Adding a New Chapter to a “Universe of Stories”

Summer Reading

When county schools dismiss for summer, public libraries eagerly jump in to supply activities that support student progress, or turn a reluctant reader around. This summer’s theme, a Universe of Stories, celebrates the anniversary of space exploration, and offers reading and enrichment activities for all ages. A summer break for some, meet Julia, one of our staff members, whose homework continues year-round as a graduate student in library science. She helped plan summer reading, even as she studies its effect on literacy outcomes. Here is Julia’s take on a “Day in the Life of a Library Science Grad Student”.

“Many library patrons may know me as”

1) that dedicated library assistant who goes out of her way to find the right answer, even if it means calling three other libraries

2) as the lady who teaches craft classes and occasionally reads picture books aloud in cartoonish voices

3) the weird woman always humming to herself…

Yet there’s more to my story – by night I an over-caffeinated graduate student!

On a typical school day, I’ve already worked eight hours at the library. Contrary to popular belief, public libraries are not quiet (or dull) places to work. Rotating between four busy service desks, I answer reference questions, show patrons how to use equipment, or, well … hum to myself as I shelve books.

Arriving home, I feed my horde of furry children, occasionally myself, and settle in for another night of homework. I log onto Canvas (similar to Facebook for school) to submit my assignments and weekly posts. Assignments vary. I might interview an expert in the field or finish a quiz about the parts of a computer. Recently, we submitted a review on a fiction book of our choice. I chose a “popcorn” genre book, cuddled with my cats, and devoured the book in one sitting. BEST. HOMEWORK. EVER.

Some days, the combination of work and school is exhausting. Yet librarians regularly consult professional resources to gain insight into the best practices and emerging trends. We strive to embrace innovation and new tools that are responsive to community needs.

The world is changing. Our social lives are now online, so much so that we could easily call any social media platform a “Universe of Stories”. However, every day, I get to connect with my patrons over a book, a complex reference question, a history lecture or even just fixing a simple copy jam. So, as you enjoy time off from homework this summer, stop by the reference desk. You’ve read my story; I’d love to hear yours!

Welcoming UK Professor Reinette Jones for Black History Month – How Knowledge Inspires Progress

Every February, public libraries “celebrate” Black History Month, yet does it inspire positive outcomes in our communities year round? On February 2, at 1:30 p.m., SCPL has a chance to do just that by welcoming UK professor Reinette Jones, founder of the Notable Kentucky African Americans database. This award-winning research tool documents achievements and milestones that ultimately challenge us all to be our best.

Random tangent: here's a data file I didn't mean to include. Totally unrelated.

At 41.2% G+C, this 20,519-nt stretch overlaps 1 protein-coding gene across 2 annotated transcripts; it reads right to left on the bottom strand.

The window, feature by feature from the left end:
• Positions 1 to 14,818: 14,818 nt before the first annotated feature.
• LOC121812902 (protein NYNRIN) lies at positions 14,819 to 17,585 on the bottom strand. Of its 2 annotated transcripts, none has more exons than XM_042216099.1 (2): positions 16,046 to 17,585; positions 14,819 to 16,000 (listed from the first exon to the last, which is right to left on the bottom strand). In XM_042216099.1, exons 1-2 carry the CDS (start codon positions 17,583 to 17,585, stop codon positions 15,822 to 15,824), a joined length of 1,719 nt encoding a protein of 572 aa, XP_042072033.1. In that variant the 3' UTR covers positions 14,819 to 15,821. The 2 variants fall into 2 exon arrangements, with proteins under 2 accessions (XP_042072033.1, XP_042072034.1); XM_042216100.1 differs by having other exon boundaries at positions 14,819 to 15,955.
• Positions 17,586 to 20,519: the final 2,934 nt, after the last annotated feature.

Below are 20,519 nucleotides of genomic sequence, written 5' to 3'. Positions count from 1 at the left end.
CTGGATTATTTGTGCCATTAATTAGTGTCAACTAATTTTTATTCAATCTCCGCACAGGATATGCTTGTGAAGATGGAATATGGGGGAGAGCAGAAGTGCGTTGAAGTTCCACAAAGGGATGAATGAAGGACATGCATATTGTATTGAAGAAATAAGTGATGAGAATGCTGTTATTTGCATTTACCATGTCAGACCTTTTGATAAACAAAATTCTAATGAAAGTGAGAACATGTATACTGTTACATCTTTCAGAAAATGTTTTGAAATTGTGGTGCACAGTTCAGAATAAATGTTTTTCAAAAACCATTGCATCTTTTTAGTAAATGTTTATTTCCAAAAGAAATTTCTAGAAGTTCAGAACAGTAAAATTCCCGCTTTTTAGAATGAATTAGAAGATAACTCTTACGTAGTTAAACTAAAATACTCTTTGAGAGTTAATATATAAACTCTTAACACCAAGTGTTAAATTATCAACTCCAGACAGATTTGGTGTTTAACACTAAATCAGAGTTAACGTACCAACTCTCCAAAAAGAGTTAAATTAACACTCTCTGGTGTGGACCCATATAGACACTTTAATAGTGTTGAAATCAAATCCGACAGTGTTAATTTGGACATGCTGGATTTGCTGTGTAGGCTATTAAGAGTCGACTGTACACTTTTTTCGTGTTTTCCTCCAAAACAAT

Professor Jones’ own accomplishments honor the legacy of Carter G. Woodson, an African American who promoted “Negro Achievement Week” in 1924. Woodson dedicated his life and career to promoting these achievements, and it evolved from a single week to the modern-day Black History month.

In 1915, twelve thousand African Americans visited Chicago that summer for an exhibit highlighting racial and social progress since the Civil War. A University of Chicago alumnus, Woodson traveled from Washington D.C. to participate. Moved and inspired by the event, he organized a national movement. He founded the Association for the Study of Negro Life and History, which focused on outreach and materials teaching black history in schools, colleges, churches and communities. In 1924, the Association created Negro History and Literature Week, which they renamed Negro Achievement Week. A week in February was selected because it is the month Abraham Lincoln and Frederick Douglass were born.

Woodson opposed the commercialization or “trivialization” of African American history in textbooks and materials sold for purchase, and published the Negro History Bulletin beginning in 1937 and a school textbook. In the 1960s, volunteers teaching in the Freedom Schools during the Civil Rights movement upheld those standards. During that decade, Frederick H. Hammaurabi, founder of the House of Knowledge, an educational and cultural center, promoted the permanent shift from a single achievement week to Black History Month.

In February, SCPL welcomes University of Kentucky librarian and professor Reinette Jones. Author of Library Service to African Americans in Kentucky, at UK libraries, Jones noticed “…we [had] been unable to fulfill requests for a current biographical reference on African American Kentuckians.” She created the NKAA database, “…a continuously updated online reference source that is tailored to the profiles of African Americans in and from Kentucky.”

Describing her February 2 program, Jones explains “There are always a few unknowns in history. Some can be found in the Notable Kentucky African Americans Database (NKAA).” She will share the stories of some lesser-known persons from Scott County. They include Sgt. Harrison Bradford, who led the San Pedro Springs Mutiny in Texas in 1867, in the fight for fair treatment for his fellow African American soldiers. Lillian Nareen White was the first African American to play basketball at UK, and there are many more. Their stories inspire us to achieve our best, and to do good in our communities throughout the year.

Sources: NKAA database; BlackPast.org-blackpast.org/perspective/history-black-history-month